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In single particle reconstruction (SPR) from cryo-electron microscopy (EM), the 3D structure of a molecule needs to be determined from its 2D projection images taken at unknown viewing directions. Zvi Kam showed already in 1980 that the autocorrelation function of the 3D molecule over the rotation group SO(3) can be estimated from 2D projection images whose(More)
The problem of image restoration in cryo-EM entails correcting for the effects of the Contrast Transfer Function (CTF) and noise. Popular methods for image restoration include 'phase flipping', which corrects only for the Fourier phases but not amplitudes, and Wiener filtering, which requires the spectral signal to noise ratio. We propose a new image(More)
The missing phase problem in X-ray crystallography is commonly solved using the technique of molecular replacement, which borrows phases from a previously solved homologous structure, and appends them to the measured Fourier magnitudes of the diffraction patterns of the unknown structure. More recently, molecular replacement has been proposed for solving(More)
Single particle reconstruction (SPR) from cryo-electron mi-croscopy (EM) is a technique in which the 3D structure of a molecule needs to be determined from its contrast transfer function (CTF) affected, noisy 2D projection images taken at unknown viewing directions. One of the main challenges in cryo-EM is the typically low signal to noise ratio (SNR) of(More)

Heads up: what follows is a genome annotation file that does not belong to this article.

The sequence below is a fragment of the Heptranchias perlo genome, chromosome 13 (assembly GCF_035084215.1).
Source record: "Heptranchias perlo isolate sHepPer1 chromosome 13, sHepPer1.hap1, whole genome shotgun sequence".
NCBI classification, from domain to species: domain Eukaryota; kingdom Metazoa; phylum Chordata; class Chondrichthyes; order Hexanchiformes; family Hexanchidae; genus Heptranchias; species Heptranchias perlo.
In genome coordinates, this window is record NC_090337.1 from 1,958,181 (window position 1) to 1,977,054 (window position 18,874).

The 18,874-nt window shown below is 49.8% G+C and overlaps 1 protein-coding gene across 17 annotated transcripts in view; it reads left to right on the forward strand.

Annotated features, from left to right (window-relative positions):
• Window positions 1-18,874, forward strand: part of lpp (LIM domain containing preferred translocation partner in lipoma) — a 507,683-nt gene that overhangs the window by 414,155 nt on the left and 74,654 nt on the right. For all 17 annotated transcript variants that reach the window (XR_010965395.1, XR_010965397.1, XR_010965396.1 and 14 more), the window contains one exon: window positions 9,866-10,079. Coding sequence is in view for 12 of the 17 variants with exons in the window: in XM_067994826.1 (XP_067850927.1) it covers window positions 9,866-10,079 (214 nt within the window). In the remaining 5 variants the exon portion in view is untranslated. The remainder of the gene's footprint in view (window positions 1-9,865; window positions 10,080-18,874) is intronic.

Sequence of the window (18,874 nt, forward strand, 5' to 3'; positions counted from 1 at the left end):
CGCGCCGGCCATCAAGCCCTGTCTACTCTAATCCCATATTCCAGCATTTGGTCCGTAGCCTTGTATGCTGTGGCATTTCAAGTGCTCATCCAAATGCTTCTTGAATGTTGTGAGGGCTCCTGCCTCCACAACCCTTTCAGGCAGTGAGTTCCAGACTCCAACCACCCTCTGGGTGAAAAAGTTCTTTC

To unify general relativity and quantum theory is hard in part because they are formulated in two very different mathematical languages, differential geometry and functional analysis. A natural candidate for bridging this language gap, at least in the case of the Euclidean signature, is the discipline of spectral geometry. It aims at describing curved(More)
Collision kernels from velocity-selective optical pumping with magnetic depolarization. Article is made available in accordance with the publisher's policy and may be subject to US copyright law. Please refer to the publisher's site for terms of use. The MIT Faculty has made this article openly available. Please share how this access benefits you. Your(More)
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